Linux bluetooth audio: using alsa and a2dp

I got a pair of bluetooth headphones for Christmas, and they have made listening to music so much easier. The model is Zoom 4380. I used them with my phone, and the absence of wires from the phone (and the little drop-down speaker stalk) makes calling cool too.

The only problem I have atm is resuming music from the headphones, once it has stopped.

Anyway, the purpose of this thing here is using these headphones with Gentoo. In the end, the setup seemed easy. The journey wasn’t…

Simple steps:

  1. Get alsa working. See the gentoo howto here
  2. Get normal bluetooth working: here. I needed to make bluez-utils with the “test-programs” USE flag, so passkey-agent is built.
  3. Get the address for the headphones. Use the command

    hcitool scan

  4. Create a local alsa settings file, ~/.asoundrc. The XX:XX.. should be replaced with address you found in the last step.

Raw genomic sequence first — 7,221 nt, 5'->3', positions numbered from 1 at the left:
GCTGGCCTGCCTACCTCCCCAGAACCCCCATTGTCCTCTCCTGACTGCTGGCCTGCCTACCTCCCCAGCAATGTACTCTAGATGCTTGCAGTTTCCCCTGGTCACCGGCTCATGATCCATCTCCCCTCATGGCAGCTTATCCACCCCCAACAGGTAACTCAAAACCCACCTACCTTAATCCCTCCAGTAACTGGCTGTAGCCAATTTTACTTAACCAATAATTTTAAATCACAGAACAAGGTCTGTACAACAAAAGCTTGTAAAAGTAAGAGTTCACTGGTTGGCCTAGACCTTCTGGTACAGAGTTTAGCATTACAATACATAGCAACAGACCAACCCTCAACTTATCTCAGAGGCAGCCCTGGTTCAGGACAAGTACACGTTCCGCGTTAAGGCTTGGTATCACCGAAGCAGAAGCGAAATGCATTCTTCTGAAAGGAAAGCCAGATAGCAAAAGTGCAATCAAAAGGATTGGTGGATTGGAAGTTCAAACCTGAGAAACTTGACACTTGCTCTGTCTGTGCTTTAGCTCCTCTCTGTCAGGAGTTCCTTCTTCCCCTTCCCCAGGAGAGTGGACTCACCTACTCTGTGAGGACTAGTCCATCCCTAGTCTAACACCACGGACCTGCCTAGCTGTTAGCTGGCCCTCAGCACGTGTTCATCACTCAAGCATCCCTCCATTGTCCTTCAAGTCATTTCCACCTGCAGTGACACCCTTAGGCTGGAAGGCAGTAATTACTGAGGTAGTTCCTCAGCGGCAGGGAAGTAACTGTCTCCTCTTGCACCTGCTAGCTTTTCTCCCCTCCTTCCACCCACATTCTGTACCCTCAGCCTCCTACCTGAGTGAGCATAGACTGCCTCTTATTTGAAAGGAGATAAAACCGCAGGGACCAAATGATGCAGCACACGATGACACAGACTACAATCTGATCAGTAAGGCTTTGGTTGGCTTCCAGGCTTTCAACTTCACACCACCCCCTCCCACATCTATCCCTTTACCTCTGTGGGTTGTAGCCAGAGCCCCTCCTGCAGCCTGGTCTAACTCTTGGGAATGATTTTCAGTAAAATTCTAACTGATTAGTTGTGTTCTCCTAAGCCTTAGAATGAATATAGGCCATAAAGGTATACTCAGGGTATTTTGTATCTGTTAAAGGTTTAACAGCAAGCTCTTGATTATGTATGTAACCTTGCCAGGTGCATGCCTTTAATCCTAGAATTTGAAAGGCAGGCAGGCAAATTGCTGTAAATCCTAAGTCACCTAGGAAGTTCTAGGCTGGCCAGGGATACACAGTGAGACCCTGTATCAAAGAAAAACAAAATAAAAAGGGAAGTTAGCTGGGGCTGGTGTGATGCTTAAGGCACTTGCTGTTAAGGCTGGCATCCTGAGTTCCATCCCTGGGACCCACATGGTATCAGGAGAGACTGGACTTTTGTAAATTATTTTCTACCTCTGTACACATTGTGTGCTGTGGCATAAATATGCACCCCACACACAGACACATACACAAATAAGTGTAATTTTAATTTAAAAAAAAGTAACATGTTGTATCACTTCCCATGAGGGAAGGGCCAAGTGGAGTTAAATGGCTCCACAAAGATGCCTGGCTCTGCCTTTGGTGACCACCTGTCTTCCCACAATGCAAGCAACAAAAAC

pcm.bluetooth {
    type bluetooth
    device XX:XX:XX:XX:XX:XX
    profile “auto”

  5. The main problem I had for quite a while was getting the pin into system, when you start playing a file. Eventually, I tried the following passkey-agent line:

    passkey-agent –default 0000 XX:XX:XX:XX:XX:XX

    The XX:XX.. is the address from above, again. The 0000 is the pin for the headphones. You don’t have to run this as root.

  6. Finally, play something. I use mplayer for mp3 and videos, so here is a command line I used:

    mplayer -ao alsa:device=bluetooth <mp3 file>

    You should hear your music in your headphones.

  7. See here for a much more complete list of supported players using this method.


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